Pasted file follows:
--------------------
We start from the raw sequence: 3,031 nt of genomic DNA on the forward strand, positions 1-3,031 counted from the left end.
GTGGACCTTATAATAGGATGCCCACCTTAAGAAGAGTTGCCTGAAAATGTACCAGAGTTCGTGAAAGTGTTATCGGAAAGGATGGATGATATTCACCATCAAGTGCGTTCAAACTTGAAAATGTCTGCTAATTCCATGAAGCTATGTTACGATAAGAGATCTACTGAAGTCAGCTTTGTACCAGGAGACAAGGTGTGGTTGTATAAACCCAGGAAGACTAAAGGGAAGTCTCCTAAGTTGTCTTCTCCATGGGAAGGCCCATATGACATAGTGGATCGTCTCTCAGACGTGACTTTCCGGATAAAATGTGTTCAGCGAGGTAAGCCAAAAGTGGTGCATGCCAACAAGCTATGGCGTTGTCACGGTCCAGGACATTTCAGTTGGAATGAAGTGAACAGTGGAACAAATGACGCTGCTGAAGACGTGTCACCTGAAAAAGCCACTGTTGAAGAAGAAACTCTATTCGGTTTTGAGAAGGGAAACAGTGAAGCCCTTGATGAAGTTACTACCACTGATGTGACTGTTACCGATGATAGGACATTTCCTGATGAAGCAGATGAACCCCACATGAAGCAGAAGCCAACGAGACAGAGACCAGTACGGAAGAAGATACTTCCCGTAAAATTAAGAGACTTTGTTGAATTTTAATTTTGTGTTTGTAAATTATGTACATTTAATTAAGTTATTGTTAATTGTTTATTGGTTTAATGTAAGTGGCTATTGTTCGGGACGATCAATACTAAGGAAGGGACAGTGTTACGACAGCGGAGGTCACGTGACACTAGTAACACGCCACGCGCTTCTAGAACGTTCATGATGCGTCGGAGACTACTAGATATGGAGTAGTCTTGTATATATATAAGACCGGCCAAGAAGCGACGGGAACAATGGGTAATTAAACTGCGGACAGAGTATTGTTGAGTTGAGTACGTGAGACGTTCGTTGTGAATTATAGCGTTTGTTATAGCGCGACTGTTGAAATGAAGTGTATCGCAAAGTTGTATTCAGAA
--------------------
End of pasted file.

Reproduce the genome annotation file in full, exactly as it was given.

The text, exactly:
We start from the raw sequence: 3,031 nt of genomic DNA on the forward strand, positions 1-3,031 counted from the left end.
GTGGACCTTATAATAGGATGCCCACCTTAAGAAGAGTTGCCTGAAAATGTACCAGAGTTCGTGAAAGTGTTATCGGAAAGGATGGATGATATTCACCATCAAGTGCGTTCAAACTTGAAAATGTCTGCTAATTCCATGAAGCTATGTTACGATAAGAGATCTACTGAAGTCAGCTTTGTACCAGGAGACAAGGTGTGGTTGTATAAACCCAGGAAGACTAAAGGGAAGTCTCCTAAGTTGTCTTCTCCATGGGAAGGCCCATATGACATAGTGGATCGTCTCTCAGACGTGACTTTCCGGATAAAATGTGTTCAGCGAGGTAAGCCAAAAGTGGTGCATGCCAACAAGCTATGGCGTTGTCACGGTCCAGGACATTTCAGTTGGAATGAAGTGAACAGTGGAACAAATGACGCTGCTGAAGACGTGTCACCTGAAAAAGCCACTGTTGAAGAAGAAACTCTATTCGGTTTTGAGAAGGGAAACAGTGAAGCCCTTGATGAAGTTACTACCACTGATGTGACTGTTACCGATGATAGGACATTTCCTGATGAAGCAGATGAACCCCACATGAAGCAGAAGCCAACGAGACAGAGACCAGTACGGAAGAAGATACTTCCCGTAAAATTAAGAGACTTTGTTGAATTTTAATTTTGTGTTTGTAAATTATGTACATTTAATTAAGTTATTGTTAATTGTTTATTGGTTTAATGTAAGTGGCTATTGTTCGGGACGATCAATACTAAGGAAGGGACAGTGTTACGACAGCGGAGGTCACGTGACACTAGTAACACGCCACGCGCTTCTAGAACGTTCATGATGCGTCGGAGACTACTAGATATGGAGTAGTCTTGTATATATATAAGACCGGCCAAGAAGCGACGGGAACAATGGGTAATTAAACTGCGGACAGAGTATTGTTGAGTTGAGTACGTGAGACGTTCGTTGTGAATTATAGCGTTTGTTATAGCGCGACTGTTGAAATGAAGTGTATCGCAAAGTTGTATTCAGAA